Green or gold? Recommendation: If you decide to request and encourage Open Access, rather than a mandate it, then you can encourage submission to an Open Access journal and encourage deposit in an Open Access repository as well, especially when researchers publish in a toll access journal.
Green or gold? 2 Recommendation: But if you decide to mandate Open Access, then you should require deposit in an Open Access repository, and not require submission to an Open Access journal, even if you also encourage submission to an Open Access journal.
Deposit what? Recommendation: Require the deposit of the final version of the author's peer-reviewed manuscript, not the published version. Require the deposit of data generated by the funded research project. In medicine and the social sciences, where privacy is an issue, Open Access data should be anonymised. A peer-reviewed manuscript in an Open Access repository should include a citation and link to the published edition.
Deposit what? 2 Recommendation: Allow the deposit of unrefereed preprints, previous journal articles, conference presentations (slides, text, audio, video), book manuscripts, book metadata (especially when the author cannot or will not deposit the full-text), and the contents of journals edited or published on campus. The university itself could consider other categories as well, such as open courseware, administrative records, and digitization projects from the library, theses and dissertations.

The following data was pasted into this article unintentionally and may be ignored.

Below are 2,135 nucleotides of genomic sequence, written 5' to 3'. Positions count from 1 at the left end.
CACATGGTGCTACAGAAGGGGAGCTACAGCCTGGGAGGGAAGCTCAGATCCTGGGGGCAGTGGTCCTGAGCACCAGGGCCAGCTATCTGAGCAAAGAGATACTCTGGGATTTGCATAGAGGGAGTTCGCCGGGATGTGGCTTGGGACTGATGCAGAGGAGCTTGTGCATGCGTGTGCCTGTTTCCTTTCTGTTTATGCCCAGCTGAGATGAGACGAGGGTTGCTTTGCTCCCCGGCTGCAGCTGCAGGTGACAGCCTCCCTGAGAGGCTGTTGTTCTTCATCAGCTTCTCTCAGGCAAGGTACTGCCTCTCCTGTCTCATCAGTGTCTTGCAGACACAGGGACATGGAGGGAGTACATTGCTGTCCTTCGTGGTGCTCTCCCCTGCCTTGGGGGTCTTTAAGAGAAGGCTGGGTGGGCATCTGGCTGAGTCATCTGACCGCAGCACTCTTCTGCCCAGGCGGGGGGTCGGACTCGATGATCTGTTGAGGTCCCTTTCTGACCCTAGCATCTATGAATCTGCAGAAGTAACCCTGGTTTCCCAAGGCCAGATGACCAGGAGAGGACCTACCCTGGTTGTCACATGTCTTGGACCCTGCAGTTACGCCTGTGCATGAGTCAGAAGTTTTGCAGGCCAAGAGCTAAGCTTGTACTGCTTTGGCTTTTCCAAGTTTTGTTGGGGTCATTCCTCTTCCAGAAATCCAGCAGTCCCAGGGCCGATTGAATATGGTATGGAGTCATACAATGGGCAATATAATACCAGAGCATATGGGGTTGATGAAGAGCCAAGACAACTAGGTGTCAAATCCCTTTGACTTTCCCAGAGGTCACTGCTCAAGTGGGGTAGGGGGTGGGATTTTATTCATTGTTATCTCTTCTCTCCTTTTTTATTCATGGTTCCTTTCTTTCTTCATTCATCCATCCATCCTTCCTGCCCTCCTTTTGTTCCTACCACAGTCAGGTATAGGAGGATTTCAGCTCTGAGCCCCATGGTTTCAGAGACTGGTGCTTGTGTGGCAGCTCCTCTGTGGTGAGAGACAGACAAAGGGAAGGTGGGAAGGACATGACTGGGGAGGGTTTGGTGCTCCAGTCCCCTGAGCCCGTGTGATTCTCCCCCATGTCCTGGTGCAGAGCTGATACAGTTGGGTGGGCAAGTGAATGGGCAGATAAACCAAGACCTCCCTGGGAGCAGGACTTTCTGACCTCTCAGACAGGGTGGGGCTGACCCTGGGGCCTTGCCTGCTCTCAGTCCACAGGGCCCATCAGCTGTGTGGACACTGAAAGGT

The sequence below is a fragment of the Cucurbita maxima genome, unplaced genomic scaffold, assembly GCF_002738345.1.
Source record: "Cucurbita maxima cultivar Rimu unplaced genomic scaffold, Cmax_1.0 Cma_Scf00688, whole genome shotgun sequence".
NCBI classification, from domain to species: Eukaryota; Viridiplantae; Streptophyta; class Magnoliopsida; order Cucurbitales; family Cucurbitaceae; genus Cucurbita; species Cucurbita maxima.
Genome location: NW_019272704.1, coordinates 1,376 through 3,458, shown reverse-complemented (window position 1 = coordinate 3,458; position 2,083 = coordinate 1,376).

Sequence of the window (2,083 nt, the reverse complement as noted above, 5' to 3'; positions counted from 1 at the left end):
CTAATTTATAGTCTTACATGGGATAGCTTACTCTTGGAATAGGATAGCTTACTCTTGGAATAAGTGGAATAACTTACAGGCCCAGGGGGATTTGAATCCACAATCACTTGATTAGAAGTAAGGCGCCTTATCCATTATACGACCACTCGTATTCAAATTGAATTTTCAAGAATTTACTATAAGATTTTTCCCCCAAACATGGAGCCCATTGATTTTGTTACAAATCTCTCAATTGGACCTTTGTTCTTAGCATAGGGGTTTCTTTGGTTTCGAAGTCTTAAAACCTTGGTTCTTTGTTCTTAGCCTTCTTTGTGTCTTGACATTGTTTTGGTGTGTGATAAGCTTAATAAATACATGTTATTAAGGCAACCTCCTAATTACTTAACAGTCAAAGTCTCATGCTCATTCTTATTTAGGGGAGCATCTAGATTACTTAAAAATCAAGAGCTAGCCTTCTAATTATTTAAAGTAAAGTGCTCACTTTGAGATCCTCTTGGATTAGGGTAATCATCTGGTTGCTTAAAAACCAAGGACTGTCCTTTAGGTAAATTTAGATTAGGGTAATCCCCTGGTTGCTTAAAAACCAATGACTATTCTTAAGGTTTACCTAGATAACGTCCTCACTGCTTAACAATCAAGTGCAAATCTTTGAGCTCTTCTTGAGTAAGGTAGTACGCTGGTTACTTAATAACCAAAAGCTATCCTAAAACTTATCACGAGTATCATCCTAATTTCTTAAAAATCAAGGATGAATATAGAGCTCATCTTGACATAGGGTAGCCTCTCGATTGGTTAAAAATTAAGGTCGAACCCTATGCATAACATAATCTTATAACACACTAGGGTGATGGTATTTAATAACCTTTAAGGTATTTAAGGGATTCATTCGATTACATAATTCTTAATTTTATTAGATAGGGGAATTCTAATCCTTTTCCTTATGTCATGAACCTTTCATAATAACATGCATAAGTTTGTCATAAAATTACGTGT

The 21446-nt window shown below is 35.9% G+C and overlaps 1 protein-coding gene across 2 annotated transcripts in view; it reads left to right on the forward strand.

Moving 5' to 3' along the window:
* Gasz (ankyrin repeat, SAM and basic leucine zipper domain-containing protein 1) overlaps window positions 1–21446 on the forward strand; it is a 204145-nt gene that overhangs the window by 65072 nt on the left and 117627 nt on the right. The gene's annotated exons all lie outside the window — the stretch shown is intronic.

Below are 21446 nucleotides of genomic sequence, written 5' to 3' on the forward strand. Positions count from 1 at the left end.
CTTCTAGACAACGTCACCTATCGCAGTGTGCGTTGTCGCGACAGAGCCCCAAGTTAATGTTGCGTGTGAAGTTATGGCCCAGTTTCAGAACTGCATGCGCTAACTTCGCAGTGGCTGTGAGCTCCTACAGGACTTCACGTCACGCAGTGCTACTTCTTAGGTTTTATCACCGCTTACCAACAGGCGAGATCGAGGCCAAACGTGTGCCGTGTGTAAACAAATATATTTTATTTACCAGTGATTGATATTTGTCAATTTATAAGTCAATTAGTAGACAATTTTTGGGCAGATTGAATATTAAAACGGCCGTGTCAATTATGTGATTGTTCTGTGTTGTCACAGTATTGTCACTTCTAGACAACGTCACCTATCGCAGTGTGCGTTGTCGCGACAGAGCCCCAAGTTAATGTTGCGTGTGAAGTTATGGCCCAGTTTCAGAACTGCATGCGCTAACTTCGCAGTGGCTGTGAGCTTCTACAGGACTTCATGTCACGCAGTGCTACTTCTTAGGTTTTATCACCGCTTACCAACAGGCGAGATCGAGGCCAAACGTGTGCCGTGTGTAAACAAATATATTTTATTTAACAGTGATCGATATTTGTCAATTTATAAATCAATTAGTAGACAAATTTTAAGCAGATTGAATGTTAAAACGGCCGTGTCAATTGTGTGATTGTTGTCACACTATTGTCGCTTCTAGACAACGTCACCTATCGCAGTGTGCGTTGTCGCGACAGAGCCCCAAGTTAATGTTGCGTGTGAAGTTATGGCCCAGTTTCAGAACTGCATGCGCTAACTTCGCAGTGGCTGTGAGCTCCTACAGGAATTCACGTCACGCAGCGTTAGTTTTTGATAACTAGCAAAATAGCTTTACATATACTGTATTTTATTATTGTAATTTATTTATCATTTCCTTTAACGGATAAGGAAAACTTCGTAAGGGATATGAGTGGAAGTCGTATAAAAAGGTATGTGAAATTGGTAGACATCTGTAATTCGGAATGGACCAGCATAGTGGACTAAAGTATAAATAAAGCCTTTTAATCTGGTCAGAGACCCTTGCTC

Scope of policy? Recommendation: For simplicity and enforceability, follow the example of most funding agencies: apply your Open Access policy to research you fund "in whole or in part.
What embargo? Recommendation: No more than six months. Any embargo is a compromise with the public interest; even when they are justified compromises, the shorter they are, the better.
What exceptions? Recommendation: Exempt private notes and records not intended for publication. Exempt classified research. Either exempt patentable discoveries or allow an embargo long enough for the researcher to apply for a patent. (This could be a special embargo not allowed to other research). And unless you fund research, which often results in royalty- producing books, exempt royalty-producing books.
Thank you! Questions? Iryna Kuchma The presentation is licensed with Creative Commons Attribution 3.0 License.